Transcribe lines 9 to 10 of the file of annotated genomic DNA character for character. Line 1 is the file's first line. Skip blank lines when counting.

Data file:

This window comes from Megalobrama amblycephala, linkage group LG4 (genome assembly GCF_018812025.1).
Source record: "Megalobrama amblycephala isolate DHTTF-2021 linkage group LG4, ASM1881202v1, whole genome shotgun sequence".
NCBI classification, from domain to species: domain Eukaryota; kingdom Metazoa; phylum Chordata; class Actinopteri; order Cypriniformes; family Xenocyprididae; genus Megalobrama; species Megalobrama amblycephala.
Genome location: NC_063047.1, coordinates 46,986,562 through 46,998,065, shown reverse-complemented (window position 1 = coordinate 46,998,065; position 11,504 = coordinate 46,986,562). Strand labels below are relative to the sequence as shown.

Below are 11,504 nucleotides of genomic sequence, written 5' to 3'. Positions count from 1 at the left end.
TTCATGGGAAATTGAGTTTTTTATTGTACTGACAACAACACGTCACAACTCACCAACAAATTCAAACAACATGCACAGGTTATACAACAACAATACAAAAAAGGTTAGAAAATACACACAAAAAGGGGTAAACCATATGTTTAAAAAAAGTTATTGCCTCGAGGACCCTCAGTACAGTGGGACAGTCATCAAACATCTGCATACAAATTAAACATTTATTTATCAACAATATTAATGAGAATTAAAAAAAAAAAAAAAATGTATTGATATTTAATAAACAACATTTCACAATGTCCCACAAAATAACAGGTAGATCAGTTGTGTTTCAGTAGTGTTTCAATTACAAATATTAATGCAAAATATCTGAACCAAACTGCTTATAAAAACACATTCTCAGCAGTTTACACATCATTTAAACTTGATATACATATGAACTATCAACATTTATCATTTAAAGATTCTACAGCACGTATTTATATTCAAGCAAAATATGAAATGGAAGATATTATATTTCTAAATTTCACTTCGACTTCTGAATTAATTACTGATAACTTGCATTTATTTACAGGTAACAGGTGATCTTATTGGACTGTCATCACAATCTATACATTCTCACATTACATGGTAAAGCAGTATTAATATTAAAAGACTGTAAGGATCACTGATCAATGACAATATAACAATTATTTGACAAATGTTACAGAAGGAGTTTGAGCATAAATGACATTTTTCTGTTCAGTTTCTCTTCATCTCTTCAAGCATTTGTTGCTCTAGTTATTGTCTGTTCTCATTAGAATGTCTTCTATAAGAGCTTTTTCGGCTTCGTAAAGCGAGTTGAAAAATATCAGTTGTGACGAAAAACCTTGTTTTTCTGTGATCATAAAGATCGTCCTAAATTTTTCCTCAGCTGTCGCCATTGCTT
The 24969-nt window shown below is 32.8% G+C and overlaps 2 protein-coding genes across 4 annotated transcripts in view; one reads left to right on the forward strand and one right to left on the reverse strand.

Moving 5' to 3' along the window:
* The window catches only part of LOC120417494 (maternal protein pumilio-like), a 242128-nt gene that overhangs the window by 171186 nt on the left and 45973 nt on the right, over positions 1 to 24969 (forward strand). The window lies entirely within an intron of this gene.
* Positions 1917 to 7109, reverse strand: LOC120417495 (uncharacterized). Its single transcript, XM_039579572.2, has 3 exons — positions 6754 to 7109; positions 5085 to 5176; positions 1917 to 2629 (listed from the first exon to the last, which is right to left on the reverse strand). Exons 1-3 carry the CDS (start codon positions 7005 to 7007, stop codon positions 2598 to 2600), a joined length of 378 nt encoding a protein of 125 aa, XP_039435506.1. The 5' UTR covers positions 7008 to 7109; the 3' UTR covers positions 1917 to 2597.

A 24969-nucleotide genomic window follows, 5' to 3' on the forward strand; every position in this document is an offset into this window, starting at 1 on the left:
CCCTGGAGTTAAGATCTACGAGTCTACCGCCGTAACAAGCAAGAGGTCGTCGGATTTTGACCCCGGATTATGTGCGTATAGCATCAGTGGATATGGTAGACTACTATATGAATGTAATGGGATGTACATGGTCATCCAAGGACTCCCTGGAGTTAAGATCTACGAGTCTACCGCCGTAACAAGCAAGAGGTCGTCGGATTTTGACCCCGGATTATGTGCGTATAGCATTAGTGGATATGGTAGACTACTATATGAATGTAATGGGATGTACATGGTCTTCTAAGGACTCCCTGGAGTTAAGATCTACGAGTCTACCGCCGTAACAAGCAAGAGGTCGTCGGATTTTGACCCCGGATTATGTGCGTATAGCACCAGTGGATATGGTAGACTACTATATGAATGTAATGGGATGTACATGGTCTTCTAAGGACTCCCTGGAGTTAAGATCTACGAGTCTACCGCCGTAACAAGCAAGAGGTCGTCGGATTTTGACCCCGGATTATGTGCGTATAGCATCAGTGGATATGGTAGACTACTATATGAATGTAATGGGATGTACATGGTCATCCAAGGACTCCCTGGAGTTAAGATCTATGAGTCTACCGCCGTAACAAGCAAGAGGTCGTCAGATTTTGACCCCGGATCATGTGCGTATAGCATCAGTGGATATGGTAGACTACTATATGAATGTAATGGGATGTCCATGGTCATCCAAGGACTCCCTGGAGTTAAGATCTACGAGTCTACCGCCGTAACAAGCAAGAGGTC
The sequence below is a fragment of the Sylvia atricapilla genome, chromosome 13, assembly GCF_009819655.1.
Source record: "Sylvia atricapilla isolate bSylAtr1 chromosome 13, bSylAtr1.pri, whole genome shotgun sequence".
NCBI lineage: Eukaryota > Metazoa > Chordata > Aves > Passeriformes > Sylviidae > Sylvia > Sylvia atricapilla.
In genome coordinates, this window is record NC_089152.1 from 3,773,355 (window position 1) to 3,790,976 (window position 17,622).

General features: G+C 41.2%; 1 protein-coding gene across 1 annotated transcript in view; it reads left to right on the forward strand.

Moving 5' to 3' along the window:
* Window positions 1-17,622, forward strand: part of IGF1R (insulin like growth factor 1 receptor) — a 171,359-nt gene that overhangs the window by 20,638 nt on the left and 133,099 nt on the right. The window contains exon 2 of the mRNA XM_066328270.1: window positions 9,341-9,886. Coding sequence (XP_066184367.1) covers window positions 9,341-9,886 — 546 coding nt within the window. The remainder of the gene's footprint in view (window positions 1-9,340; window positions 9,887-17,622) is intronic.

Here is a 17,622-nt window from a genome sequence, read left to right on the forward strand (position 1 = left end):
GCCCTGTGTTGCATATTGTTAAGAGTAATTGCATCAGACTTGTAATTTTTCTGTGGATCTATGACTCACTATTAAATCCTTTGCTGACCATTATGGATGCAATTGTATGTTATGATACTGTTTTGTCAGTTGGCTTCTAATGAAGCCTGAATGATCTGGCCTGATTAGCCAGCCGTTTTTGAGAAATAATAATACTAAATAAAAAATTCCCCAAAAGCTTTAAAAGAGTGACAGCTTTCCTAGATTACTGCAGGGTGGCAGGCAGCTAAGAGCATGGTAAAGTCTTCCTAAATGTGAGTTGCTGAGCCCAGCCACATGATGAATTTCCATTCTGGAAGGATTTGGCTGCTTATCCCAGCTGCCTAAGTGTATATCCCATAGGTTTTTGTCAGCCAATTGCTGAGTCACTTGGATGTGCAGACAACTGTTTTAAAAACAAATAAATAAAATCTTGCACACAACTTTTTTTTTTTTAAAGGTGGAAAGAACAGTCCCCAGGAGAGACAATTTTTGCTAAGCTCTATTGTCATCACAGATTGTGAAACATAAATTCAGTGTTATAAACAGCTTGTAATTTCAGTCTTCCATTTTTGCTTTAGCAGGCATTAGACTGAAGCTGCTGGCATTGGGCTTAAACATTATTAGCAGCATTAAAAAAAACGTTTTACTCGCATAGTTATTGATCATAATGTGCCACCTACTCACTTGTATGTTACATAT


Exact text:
* The window catches only part of LOC120417494 (maternal protein pumilio-like), a 242128-nt gene that overhangs the window by 171186 nt on the left and 45973 nt on the right, over positions 1 to 24969 (forward strand). The window lies entirely within an intron of this gene.
* Positions 1917 to 7109, reverse strand: LOC120417495 (uncharacterized). Its single transcript, XM_039579572.2, has 3 exons — positions 6754 to 7109; positions 5085 to 5176; positions 1917 to 2629 (listed from the first exon to the last, which is right to left on the reverse strand). Exons 1-3 carry the CDS (start codon positions 7005 to 7007, stop codon positions 2598 to 2600), a joined length of 378 nt encoding a protein of 125 aa, XP_039435506.1. The 5' UTR covers positions 7008 to 7109; the 3' UTR covers positions 1917 to 2597.